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Thread: Does removing a laptop hard drive invalidate the warranty?

  1. #1
    Regular Member RSV_Ecosse's Avatar
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    Default Does removing a laptop hard drive invalidate the warranty?

    In a bit of dilema here.

    Friend has a 2 month old HP DV2500 laptop that has went kaput.

    I've ran a series of test on it using Hirens BootCD and MinePEXT discs and it looks like there is a problem with the hard drive itself.

    I've tried recovering some much needed data from the laptop for her, but when you use a PE ( Pre Environment ) CD it appears to only give you the option to transfer data to 3 drives:-

    "A:" I have no idea what drive this is.

    "C:" Upon looking into the drive itself, this appears to be the BootCD itself.

    "R:" I'm assuming is some sort of "Ramdrive".

    The problem being is that under a Pre Environment setup, like DOS, USB and Firewire connections appear to be not supported.

    So, how are you supposed to recover the required files and to what destination/media?. What am I meant to connect up to the PC to remove the files?.

    This is really frustrating as we can see the files needed right in front of us but can not work out how to get them off the faulty hard drive to somewhere else!!!.

    So the last resort would be to remove the laptop hard drive and fit it into a USB enclosure, hook it up to another PC and work on recovery from there.

    However I'm concerned this will invalidate the HP warranty?.

    A fella on another forum suggested that RAM and HDD's in laptops can be removed for upgrades etc, and not invalidate the warranty. But I'm really not so sure. Its an expensive laptop and I would hate to think I remove the drive and recover her files only to find that HP will subsequently refuse to honor any warranty on it because of this.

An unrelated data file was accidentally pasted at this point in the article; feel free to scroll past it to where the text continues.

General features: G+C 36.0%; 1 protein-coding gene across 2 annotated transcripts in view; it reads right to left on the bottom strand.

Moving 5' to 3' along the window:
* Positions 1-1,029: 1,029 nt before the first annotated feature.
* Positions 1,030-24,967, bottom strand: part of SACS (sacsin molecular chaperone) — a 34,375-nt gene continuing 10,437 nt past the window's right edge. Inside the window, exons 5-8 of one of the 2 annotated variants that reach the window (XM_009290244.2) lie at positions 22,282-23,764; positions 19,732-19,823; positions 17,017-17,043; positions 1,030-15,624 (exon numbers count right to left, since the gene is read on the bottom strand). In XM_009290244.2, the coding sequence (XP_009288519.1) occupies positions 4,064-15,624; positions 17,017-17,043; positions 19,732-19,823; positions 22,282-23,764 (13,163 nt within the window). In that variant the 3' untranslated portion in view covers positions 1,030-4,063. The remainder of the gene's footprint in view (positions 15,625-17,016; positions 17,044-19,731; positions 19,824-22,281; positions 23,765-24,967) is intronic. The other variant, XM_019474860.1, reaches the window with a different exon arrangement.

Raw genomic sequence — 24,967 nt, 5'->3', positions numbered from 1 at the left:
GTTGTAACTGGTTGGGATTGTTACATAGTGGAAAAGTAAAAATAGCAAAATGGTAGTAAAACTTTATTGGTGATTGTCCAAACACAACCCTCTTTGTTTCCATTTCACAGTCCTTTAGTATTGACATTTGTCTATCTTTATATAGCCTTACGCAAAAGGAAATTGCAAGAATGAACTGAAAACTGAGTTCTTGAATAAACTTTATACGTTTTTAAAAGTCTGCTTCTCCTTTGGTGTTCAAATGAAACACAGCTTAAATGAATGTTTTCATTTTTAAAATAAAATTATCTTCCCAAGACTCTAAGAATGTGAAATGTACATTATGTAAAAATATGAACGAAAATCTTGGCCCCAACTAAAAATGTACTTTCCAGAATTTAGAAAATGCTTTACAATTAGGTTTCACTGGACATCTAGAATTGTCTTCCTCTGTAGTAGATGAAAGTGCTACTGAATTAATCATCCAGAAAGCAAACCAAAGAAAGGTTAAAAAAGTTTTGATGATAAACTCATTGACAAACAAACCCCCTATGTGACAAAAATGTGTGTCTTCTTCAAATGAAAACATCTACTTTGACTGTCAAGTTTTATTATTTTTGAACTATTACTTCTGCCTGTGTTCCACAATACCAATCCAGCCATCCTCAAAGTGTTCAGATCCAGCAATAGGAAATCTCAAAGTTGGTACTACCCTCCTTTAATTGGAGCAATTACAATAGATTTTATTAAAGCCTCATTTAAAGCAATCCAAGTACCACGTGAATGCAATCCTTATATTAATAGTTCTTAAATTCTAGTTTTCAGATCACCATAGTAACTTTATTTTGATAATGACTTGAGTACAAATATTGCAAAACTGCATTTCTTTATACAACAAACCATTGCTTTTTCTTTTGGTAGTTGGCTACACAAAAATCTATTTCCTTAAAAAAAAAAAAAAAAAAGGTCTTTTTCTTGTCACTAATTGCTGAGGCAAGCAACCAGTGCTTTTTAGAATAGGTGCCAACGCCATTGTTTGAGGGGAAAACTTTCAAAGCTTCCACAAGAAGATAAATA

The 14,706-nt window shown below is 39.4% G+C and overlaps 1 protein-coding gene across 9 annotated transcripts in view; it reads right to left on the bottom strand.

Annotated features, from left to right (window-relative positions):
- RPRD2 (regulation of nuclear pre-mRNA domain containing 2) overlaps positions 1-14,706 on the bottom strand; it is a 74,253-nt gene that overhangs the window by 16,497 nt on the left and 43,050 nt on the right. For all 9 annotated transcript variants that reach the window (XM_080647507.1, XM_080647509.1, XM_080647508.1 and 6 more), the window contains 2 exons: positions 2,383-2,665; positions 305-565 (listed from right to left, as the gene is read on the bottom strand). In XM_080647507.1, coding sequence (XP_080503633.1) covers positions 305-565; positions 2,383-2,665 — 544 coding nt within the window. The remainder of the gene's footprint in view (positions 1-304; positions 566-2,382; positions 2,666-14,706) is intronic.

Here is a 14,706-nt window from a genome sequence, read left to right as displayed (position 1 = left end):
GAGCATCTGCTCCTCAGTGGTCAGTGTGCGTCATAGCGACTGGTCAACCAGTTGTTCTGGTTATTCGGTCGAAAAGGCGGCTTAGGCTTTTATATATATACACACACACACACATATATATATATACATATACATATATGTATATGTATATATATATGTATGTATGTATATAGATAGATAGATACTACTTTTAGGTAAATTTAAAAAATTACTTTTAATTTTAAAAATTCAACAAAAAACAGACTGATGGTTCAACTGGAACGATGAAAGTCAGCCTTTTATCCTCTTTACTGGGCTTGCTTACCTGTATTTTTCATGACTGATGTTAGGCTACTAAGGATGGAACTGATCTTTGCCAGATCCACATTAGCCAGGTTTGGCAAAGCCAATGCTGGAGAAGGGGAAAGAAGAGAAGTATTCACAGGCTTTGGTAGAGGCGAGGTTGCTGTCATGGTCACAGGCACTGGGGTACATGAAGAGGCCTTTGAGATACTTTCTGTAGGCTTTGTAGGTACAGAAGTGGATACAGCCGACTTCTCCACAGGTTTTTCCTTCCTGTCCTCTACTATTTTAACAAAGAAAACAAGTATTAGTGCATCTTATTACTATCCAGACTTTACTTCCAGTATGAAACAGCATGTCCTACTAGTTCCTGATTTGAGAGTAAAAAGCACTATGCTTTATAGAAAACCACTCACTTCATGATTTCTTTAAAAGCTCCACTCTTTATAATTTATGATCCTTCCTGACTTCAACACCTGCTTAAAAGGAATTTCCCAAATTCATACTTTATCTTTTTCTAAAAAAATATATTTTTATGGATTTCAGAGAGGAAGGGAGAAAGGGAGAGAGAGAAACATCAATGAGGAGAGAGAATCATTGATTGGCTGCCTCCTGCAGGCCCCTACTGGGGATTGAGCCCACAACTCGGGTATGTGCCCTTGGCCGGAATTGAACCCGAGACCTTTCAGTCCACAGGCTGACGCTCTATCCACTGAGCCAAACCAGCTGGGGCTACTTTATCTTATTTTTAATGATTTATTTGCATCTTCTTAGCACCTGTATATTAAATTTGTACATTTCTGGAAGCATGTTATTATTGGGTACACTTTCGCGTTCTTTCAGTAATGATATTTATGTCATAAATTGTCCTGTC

The reasons we are thinking about this is because whilst she was on the phone to HP, they gave the impression that they were either not interested in recovering any of her data and then supplying a new hard drive or that it would be a seriously expensive option to recover the data. They of course, would say that, but I have the means to view the files here and I'm sure I could recover the data if I whipped the drive out to do so.

    So as you see, a bit of a dilema.

    She uses the laptop for her business and there are a load of files on it she really cant afford to lose. And yeah, I did mention backing up important files, but you know how some people are!!!.

    So what do you reckon?. The hard drive, once you open the cover up, has a small rectangular sticker on it with no wrting or warnings on it but it is joined between the base of the laptop and the drive itself. I reckon I could carefully peel it back and remove, then refit and it would not look untoward.

    But as I said, not sure on how HP would view this.

    Anyone any experience of warranties and drive removal?.

  2. #2